A black hole of indifference has surrounded the release of “Dark Skies,” but the apathetic reception makes sense, at least on the surface. Why should anyone care about a film that is basically just “Paranormal Activity 4” without the found footage gimmick or the presence of ghosts? Well, here’s why you should care: “Dark Skies” is weird, just really, really weird in a very earnest, straight-faced way.
“Dark Skies” is a film that is both creepy and goofy; often at the same time. With “Dark Skies,” you’ll never really know if you’re watching something good or something truly awful, and that’s why this movie deserves your attention.
“Dark Skies” depicts a family on the brink of collapse. Dad (Josh Hamilton) is basically unemployable, Mom (Keri Russell) is an unsuccessful realtor, their oldest son is a typically troubled teen, and their youngest is like every small child in a horror movie nowadays: affected and creepy.
Every night, their delicate familial bonds are exacerbated when their house is ransacked in increasingly creative ways (like carefully stacking all the appliances in their kitchen). All of the evidence seems to suggest that this inspired bit of vandalism is perpetrated by their youngest son, seemingly while stuck in a fugue state. But as the incidents grow larger and less explainable (such as a flock of birds mindlessly hurling themselves into the side of their home and a tall, gray figure milling around one of their son’s bedrooms), Russell and Hamilton turn to a defeated and mostly ineffectual UFO expert (an underused J.K. Simmons) for help. But, unfortunately, it may already be too late for all of them.
“Dark Skies” is a film that tries to conform to the clichés of the haunted house genre but always manages to get those clichés slightly wrong. For example, the aliens’ campaign of terror against the family is never anything more than a series of petty and vindictive pranks. Throughout “Dark Skies,” But here’s the weird part – as silly as the film gets, it’s still oddly effective. Whether it’s because of the evocative cinematography or Scott Stewart’s unusually strong direction, the laughter kind of gets stuck in our throats. We should be laughing at the scenes where Russell robotically bashes her head off of a sliding patio door or when Hamilton wanders into his front yard in his underwear sporting the world’s dopiest looking “duh” face, but we can’t.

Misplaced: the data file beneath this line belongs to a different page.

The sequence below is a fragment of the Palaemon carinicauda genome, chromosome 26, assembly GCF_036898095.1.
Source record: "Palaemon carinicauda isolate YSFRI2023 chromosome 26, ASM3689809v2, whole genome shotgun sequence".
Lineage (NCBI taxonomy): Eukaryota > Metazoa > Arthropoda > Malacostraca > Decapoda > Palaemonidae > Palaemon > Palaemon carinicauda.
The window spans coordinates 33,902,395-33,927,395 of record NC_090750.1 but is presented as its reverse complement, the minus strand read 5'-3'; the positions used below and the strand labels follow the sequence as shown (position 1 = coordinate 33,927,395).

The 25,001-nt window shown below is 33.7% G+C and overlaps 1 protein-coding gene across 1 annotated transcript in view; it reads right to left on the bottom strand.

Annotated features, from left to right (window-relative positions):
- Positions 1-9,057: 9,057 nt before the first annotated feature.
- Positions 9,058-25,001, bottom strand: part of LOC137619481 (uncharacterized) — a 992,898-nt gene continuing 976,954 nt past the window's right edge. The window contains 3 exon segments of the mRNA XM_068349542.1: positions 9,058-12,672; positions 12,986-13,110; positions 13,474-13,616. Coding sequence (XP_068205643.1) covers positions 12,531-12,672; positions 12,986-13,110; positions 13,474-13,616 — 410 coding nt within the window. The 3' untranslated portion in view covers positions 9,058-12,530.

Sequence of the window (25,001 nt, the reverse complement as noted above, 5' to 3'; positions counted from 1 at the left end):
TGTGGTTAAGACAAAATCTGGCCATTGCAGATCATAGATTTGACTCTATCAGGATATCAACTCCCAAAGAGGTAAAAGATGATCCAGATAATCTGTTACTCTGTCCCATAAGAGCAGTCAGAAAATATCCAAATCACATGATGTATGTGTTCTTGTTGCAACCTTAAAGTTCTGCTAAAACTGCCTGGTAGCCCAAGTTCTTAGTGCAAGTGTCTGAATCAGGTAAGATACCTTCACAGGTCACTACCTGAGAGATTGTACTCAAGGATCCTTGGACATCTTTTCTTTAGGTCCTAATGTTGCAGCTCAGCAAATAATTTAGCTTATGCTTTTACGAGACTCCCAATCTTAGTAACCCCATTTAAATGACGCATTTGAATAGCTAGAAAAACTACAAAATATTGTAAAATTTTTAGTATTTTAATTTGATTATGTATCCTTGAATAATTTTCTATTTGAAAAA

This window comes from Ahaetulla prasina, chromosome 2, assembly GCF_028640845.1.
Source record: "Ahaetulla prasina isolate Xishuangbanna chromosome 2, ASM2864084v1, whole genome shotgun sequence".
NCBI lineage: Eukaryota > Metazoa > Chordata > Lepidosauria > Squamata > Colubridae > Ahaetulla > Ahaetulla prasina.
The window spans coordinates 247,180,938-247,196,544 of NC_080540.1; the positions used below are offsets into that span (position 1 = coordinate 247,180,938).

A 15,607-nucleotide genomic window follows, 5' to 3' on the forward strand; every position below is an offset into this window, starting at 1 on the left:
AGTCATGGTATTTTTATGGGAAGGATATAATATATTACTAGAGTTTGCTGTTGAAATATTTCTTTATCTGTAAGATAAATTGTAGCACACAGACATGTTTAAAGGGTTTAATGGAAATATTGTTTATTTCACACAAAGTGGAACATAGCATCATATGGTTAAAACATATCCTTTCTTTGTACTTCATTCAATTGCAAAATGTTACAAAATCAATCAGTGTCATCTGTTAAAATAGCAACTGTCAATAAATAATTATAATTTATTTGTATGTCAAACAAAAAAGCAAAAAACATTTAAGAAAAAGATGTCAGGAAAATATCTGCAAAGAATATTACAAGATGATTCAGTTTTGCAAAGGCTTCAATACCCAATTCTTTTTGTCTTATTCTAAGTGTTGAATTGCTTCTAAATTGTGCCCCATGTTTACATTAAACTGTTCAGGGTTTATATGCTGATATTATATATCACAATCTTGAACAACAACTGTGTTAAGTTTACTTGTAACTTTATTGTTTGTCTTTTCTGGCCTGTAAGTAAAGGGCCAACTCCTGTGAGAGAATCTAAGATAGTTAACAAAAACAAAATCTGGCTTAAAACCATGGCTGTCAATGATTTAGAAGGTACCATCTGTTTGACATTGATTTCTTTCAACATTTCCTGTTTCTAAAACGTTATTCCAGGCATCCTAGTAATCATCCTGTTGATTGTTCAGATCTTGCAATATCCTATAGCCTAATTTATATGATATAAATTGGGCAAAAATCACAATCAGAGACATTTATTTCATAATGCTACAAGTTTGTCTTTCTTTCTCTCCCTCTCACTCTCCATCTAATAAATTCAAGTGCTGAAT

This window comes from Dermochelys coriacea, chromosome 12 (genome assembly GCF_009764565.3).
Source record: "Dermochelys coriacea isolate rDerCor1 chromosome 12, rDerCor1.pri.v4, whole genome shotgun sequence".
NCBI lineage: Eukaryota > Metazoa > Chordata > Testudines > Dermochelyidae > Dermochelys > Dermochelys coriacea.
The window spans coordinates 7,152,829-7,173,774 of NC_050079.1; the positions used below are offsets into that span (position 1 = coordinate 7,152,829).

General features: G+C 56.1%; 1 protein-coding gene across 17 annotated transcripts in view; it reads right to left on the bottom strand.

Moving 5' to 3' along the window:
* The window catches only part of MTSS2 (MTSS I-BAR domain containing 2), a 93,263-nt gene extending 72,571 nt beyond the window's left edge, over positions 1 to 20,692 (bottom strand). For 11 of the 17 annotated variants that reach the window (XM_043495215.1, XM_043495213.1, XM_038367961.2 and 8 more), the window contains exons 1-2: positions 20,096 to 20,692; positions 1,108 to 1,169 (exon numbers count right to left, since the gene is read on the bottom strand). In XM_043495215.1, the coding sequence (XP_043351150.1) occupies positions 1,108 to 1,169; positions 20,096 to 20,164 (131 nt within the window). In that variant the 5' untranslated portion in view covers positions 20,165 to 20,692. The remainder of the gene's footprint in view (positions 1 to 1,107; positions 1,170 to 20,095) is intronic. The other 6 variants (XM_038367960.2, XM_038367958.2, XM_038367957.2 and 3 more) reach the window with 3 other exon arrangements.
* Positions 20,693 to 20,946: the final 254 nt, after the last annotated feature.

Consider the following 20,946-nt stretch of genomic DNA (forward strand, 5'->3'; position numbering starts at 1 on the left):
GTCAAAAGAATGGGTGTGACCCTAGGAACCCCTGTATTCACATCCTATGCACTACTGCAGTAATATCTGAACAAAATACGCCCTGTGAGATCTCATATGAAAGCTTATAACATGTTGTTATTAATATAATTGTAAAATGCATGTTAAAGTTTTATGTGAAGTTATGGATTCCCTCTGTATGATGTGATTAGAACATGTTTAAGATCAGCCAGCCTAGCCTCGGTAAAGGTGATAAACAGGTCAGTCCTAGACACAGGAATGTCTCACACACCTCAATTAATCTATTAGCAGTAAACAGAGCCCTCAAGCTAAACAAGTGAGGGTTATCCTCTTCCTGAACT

Everything in “Dark Skies” is so subtly off-kilter it’s unsettling. There’s just so many strange little touches found in this film, like the moment where a teenager casually jumps around on a trampoline that is covered in dead bird carcasses, the straight-faced absurdity of the various dreamsequences, or the inexplicable third act development that finds the aliens attempting to trick social services into taking Hamilton and Russell’s kids away from them, which briefly transforms “Dark Skies” into a Lifetime movie as scripted by a schizophrenic.
Granted, “Dark Skies” may be slower paced than the average horror movie, but it’s also far more rewarding.
- By Mike Sullivan, Weekender Correspondent